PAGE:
Saturday, January 2, 2010

Stars Beneath Your Bed

Stars Beneath Your Bed: The Surprising Story of Dust written by April Pulley Sayre, illustrated by Ann Jonas. Published by Greenwillow Books, an imprint of HarperCollins, 2005.

I have a tiny confession: picture books scare me. I know what you're thinking: there's just 32 pages, less than 800 words. What could be scary about that? Well, you try telling a complete story with a beginning, a middle and an end in less than 800 words. You'll see just how hard it is!

But April Pulley Sayre makes it look easy. She even helps unravel the secrets of the universe and she does it with just a few words on each spread. That's because she has found the right word for each sentence. Not a word that will work, or something close, but THE word. And doing that is magical.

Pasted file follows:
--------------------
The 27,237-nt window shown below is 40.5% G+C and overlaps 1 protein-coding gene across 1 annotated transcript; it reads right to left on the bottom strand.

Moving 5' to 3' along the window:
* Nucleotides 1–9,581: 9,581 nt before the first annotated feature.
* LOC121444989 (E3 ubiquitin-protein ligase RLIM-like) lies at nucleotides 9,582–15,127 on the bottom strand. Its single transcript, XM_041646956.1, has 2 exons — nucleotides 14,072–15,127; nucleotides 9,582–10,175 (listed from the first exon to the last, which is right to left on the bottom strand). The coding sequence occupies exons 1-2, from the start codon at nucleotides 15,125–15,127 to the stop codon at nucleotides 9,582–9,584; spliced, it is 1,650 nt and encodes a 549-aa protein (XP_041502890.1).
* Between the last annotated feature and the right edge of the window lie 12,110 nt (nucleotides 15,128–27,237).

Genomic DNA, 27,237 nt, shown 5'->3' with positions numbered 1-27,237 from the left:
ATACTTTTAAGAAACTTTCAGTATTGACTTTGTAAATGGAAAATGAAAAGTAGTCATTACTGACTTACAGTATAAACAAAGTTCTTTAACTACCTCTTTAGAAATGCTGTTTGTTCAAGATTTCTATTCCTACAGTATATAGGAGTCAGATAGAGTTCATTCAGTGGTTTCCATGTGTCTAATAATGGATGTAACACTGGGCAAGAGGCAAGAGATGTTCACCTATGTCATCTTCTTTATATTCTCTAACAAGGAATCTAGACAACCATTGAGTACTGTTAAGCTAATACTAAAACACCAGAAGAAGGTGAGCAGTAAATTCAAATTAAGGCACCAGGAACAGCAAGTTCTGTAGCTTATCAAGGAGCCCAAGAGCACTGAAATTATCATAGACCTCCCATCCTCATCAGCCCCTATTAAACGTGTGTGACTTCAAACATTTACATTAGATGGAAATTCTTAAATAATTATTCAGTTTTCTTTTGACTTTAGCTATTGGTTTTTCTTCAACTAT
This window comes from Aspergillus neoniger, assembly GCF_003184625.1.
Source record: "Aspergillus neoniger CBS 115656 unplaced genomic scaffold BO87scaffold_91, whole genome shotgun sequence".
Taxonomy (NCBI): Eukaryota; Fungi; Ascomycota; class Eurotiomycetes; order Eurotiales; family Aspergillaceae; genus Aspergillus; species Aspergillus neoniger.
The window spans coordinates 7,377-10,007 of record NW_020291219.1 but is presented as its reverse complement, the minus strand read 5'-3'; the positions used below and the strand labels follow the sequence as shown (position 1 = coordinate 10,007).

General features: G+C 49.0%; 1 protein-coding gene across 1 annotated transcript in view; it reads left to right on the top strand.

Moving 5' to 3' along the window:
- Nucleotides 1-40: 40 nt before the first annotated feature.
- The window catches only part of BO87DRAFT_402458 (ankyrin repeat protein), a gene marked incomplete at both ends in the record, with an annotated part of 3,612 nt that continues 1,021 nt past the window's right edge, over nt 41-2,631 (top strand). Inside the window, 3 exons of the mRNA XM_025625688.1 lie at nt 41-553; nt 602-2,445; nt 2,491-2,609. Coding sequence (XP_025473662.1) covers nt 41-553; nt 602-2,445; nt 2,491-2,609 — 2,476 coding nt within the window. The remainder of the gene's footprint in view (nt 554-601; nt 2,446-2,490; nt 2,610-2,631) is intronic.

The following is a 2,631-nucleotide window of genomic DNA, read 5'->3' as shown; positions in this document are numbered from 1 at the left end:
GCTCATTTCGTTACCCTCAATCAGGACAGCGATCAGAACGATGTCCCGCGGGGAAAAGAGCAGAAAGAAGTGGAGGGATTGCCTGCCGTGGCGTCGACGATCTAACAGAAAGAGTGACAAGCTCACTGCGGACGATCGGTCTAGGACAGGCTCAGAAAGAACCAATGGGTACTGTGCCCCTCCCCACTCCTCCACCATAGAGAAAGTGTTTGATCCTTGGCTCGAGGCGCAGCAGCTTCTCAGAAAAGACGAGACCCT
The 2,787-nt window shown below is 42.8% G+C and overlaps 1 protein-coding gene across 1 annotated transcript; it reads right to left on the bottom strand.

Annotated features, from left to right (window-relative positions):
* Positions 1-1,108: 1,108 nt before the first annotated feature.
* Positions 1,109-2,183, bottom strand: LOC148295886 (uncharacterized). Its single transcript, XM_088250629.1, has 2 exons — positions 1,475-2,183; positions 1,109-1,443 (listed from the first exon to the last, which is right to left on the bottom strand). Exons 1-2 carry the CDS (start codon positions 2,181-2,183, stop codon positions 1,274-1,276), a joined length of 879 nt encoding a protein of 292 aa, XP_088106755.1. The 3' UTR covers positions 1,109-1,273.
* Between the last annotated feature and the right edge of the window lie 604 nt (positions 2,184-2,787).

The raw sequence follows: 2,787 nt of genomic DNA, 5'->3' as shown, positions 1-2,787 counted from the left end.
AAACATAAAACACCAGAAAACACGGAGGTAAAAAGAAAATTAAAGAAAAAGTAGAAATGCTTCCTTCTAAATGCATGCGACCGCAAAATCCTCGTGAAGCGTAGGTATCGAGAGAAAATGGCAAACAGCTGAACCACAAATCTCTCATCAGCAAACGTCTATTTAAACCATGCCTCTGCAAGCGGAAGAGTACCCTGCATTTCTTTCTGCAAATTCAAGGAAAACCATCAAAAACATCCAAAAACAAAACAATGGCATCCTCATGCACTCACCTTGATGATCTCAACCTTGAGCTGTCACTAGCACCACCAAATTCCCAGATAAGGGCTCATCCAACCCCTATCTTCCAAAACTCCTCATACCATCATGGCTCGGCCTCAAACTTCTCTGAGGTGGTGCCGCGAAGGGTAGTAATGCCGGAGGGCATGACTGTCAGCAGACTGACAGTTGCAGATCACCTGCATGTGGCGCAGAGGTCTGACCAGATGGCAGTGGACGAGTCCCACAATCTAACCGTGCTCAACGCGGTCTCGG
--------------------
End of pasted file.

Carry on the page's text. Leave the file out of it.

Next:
My current work in progress, a young adult mystery set in the dust bowl had a lot to do with me selecting this book from Sayre's impressive list of non-fiction picture books.
I was a bit surprised to find the intriguing title doesn't appear exactly in the book, only as an inference that “the dust beneath your bed might be from Mars.”
This spread also has the most unusual text layout with the words: “floating, swirling, sprinkling, bits of you and me and soil and stars” moving from right to left down the page. This placement gives the words a life all their own, almost making them seem to dance. The beginning of most lines of text in the book start to the right or left of the previous line, mirroring the gradual descent of the dust acted on by the forces of gravity. But on the space spread, gravity isn't quite as strong. The dust lingers, suspended, floating before reaching the bottom of the page.

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